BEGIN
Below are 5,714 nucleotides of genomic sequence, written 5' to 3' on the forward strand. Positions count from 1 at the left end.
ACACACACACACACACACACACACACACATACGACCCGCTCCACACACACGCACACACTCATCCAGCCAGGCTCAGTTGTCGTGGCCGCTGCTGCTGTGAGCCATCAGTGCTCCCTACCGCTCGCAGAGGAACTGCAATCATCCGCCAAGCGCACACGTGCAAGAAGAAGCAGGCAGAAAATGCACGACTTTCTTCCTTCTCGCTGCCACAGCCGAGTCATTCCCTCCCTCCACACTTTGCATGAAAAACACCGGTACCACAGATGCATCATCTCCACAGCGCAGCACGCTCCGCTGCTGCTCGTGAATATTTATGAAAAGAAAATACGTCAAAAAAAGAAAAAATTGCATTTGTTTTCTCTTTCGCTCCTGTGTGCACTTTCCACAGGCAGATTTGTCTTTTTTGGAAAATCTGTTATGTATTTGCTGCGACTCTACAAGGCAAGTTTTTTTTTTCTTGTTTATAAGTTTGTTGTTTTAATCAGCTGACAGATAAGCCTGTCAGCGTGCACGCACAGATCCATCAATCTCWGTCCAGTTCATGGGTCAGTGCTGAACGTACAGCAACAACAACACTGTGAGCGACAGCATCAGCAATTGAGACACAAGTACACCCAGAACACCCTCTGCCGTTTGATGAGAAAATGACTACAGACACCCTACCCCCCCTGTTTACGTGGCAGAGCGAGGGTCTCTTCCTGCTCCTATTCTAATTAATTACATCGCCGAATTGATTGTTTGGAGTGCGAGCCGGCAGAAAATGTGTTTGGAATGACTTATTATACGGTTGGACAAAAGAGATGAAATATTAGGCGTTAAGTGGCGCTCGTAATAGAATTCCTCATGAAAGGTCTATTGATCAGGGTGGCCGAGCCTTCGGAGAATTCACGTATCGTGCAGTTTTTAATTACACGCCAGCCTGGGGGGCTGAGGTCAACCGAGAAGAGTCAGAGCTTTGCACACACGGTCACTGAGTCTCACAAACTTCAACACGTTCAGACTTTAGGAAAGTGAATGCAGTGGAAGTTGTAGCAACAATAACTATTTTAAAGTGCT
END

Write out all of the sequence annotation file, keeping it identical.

Below are 5,714 nucleotides of genomic sequence, written 5' to 3' on the forward strand. Positions count from 1 at the left end.
ACACACACACACACACACACACACACACATACGACCCGCTCCACACACACGCACACACTCATCCAGCCAGGCTCAGTTGTCGTGGCCGCTGCTGCTGTGAGCCATCAGTGCTCCCTACCGCTCGCAGAGGAACTGCAATCATCCGCCAAGCGCACACGTGCAAGAAGAAGCAGGCAGAAAATGCACGACTTTCTTCCTTCTCGCTGCCACAGCCGAGTCATTCCCTCCCTCCACACTTTGCATGAAAAACACCGGTACCACAGATGCATCATCTCCACAGCGCAGCACGCTCCGCTGCTGCTCGTGAATATTTATGAAAAGAAAATACGTCAAAAAAAGAAAAAATTGCATTTGTTTTCTCTTTCGCTCCTGTGTGCACTTTCCACAGGCAGATTTGTCTTTTTTGGAAAATCTGTTATGTATTTGCTGCGACTCTACAAGGCAAGTTTTTTTTTTCTTGTTTATAAGTTTGTTGTTTTAATCAGCTGACAGATAAGCCTGTCAGCGTGCACGCACAGATCCATCAATCTCWGTCCAGTTCATGGGTCAGTGCTGAACGTACAGCAACAACAACACTGTGAGCGACAGCATCAGCAATTGAGACACAAGTACACCCAGAACACCCTCTGCCGTTTGATGAGAAAATGACTACAGACACCCTACCCCCCCTGTTTACGTGGCAGAGCGAGGGTCTCTTCCTGCTCCTATTCTAATTAATTACATCGCCGAATTGATTGTTTGGAGTGCGAGCCGGCAGAAAATGTGTTTGGAATGACTTATTATACGGTTGGACAAAAGAGATGAAATATTAGGCGTTAAGTGGCGCTCGTAATAGAATTCCTCATGAAAGGTCTATTGATCAGGGTGGCCGAGCCTTCGGAGAATTCACGTATCGTGCAGTTTTTAATTACACGCCAGCCTGGGGGGCTGAGGTCAACCGAGAAGAGTCAGAGCTTTGCACACACGGTCACTGAGTCTCACAAACTTCAACACGTTCAGACTTTAGGAAAGTGAATGCAGTGGAAGTTGTAGCAACAATAACTATTTTAAAGTGCT